How does a senior team build—or enhance—effective culture in their firm? FCG has been working on this riddle for two decades. As you can imagine, we’ve designed and revised our approach over time. In this blog, we’ll review our process and then add a new element: teams.

Our traditional approach starts with diagnosis. What is the state of the culture currently? Over the time period mentioned, we’ve upgraded our culture assessment to what clients believe is a very useful tool. Some of the elements include:

  • The core values that the staff rallies around currently (“What we have”)
  • The aspirational values that the staff would like to rally around (“What we want”)
  • The firm’s ability to attract and retain top talent
  • The staff’s level of engagement
  • The staff’s view of culture tradeoffs, like: sales orientation vs. investment orientation (A balanced approach is fine. The point is: how does the staff view it?)
  • The status of the firm’s purpose (compelling?) and its strategy (clearly understood?)
  • Trust levels in the firm

Once the senior team has reviewed and discussed the results, we work with them to create a communication strategy for the entire staff, delivered at a Town Hall. The Town Hall serves several purposes:

  1. Inform the staff about the current and desired culture.
  2. Collect additional data using real-time polling. (Peeling another layer of the onion, after the initial results. For example, the staff wants more career development. Okay. What do they mean by that? Polling can further define what the staff is requesting.)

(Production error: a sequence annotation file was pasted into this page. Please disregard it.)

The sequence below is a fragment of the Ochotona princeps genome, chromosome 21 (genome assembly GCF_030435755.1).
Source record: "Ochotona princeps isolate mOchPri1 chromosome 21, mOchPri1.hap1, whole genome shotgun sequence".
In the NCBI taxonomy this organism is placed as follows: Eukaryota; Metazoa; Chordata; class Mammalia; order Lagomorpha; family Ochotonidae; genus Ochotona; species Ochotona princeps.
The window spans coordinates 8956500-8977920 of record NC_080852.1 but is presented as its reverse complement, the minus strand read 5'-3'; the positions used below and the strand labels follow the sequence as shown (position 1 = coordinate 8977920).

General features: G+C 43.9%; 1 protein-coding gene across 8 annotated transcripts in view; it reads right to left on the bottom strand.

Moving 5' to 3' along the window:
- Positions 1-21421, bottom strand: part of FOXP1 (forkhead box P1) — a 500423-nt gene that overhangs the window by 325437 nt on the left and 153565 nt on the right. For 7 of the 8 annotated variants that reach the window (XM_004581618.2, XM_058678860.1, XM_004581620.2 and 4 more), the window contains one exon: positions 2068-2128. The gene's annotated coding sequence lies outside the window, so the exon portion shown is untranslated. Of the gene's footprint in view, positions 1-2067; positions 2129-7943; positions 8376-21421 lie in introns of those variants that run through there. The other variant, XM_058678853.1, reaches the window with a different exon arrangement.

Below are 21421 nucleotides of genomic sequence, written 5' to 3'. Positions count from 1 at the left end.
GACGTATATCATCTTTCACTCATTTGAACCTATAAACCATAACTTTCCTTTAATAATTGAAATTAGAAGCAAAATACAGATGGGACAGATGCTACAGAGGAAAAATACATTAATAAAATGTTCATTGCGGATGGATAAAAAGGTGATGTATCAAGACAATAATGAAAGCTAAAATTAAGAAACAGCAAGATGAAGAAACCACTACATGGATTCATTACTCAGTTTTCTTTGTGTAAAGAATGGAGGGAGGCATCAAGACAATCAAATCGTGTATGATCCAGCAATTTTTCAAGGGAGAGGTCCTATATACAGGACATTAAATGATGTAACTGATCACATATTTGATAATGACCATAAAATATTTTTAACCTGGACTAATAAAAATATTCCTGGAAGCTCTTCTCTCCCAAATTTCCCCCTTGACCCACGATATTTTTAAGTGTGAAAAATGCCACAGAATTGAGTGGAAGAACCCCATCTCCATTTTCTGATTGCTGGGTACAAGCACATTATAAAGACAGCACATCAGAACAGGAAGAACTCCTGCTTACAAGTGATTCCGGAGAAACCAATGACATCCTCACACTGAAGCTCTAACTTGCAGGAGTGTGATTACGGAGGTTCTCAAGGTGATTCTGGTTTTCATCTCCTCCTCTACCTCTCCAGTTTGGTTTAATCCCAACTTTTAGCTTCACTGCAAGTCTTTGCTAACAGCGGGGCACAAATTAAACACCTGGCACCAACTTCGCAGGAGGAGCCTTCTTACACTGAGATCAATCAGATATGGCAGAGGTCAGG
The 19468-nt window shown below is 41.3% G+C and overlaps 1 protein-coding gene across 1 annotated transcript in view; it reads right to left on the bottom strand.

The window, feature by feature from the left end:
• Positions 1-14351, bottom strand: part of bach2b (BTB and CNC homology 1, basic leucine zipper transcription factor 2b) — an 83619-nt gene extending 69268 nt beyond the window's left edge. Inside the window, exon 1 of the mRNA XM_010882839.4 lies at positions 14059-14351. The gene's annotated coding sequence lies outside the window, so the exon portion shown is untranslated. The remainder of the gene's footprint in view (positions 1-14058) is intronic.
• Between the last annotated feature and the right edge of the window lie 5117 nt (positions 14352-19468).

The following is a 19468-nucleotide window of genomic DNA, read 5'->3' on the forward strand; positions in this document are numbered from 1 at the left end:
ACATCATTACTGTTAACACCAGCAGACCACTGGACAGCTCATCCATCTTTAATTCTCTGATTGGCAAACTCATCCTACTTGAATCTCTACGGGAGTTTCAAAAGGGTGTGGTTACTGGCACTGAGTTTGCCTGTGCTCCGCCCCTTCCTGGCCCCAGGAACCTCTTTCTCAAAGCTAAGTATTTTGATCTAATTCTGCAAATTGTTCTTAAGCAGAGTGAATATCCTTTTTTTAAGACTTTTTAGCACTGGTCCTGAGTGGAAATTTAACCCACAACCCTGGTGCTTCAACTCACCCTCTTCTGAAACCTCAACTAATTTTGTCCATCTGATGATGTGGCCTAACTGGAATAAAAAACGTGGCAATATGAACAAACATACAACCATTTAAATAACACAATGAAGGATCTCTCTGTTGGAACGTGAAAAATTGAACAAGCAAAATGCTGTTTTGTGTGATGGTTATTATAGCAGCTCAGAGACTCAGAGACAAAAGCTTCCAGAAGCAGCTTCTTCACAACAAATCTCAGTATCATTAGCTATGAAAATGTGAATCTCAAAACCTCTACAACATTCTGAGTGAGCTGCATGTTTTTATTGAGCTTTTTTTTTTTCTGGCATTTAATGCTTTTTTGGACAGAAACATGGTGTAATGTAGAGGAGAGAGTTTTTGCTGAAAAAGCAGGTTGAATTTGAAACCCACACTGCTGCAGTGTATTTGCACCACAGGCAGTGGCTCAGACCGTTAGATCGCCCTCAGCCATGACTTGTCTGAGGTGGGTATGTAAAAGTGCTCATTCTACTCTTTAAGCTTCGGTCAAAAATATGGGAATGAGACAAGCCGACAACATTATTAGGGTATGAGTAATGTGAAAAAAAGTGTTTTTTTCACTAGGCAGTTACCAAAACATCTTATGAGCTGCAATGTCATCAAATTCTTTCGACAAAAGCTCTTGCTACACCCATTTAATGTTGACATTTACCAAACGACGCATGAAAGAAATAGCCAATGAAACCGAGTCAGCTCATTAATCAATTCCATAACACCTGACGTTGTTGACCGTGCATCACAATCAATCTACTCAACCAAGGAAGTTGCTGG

3. Present the senior team’s initial thoughts about follow up steps.
  4. Finally, solicit volunteers who would like to be “Culture Champions” (CCs). The CCs become part of the culture initiative.

Senior leaders who wish to work on culture then team with the CCs to develop a culture statement which describes the desired culture: attitudes, values, and behaviors.

When these steps are completed, FCG uses a “Know, Do, Teach” approach to build/enhance effective culture in the firm. These phases are described as:

  • Know: FCG works with leaders and CCs to develop the culture statement and clarify its meaning to all the culture change participants. This opening phase is designed to give participants all the knowledge and tools they need to be effective change agents.
  • Do: Logically, the next phase is for the change agents to practice (“do”) the culture statement themselves and eventually evaluate themselves on their ability to model the core attitudes, values, and behaviors. (Culture initiatives invariable fail when the change agents fall short of effectively modeling the culture statement.)
  • Teach: When you teach something, you learn it more deeply. In the final phase, the change agents teach staff members the cultural norms.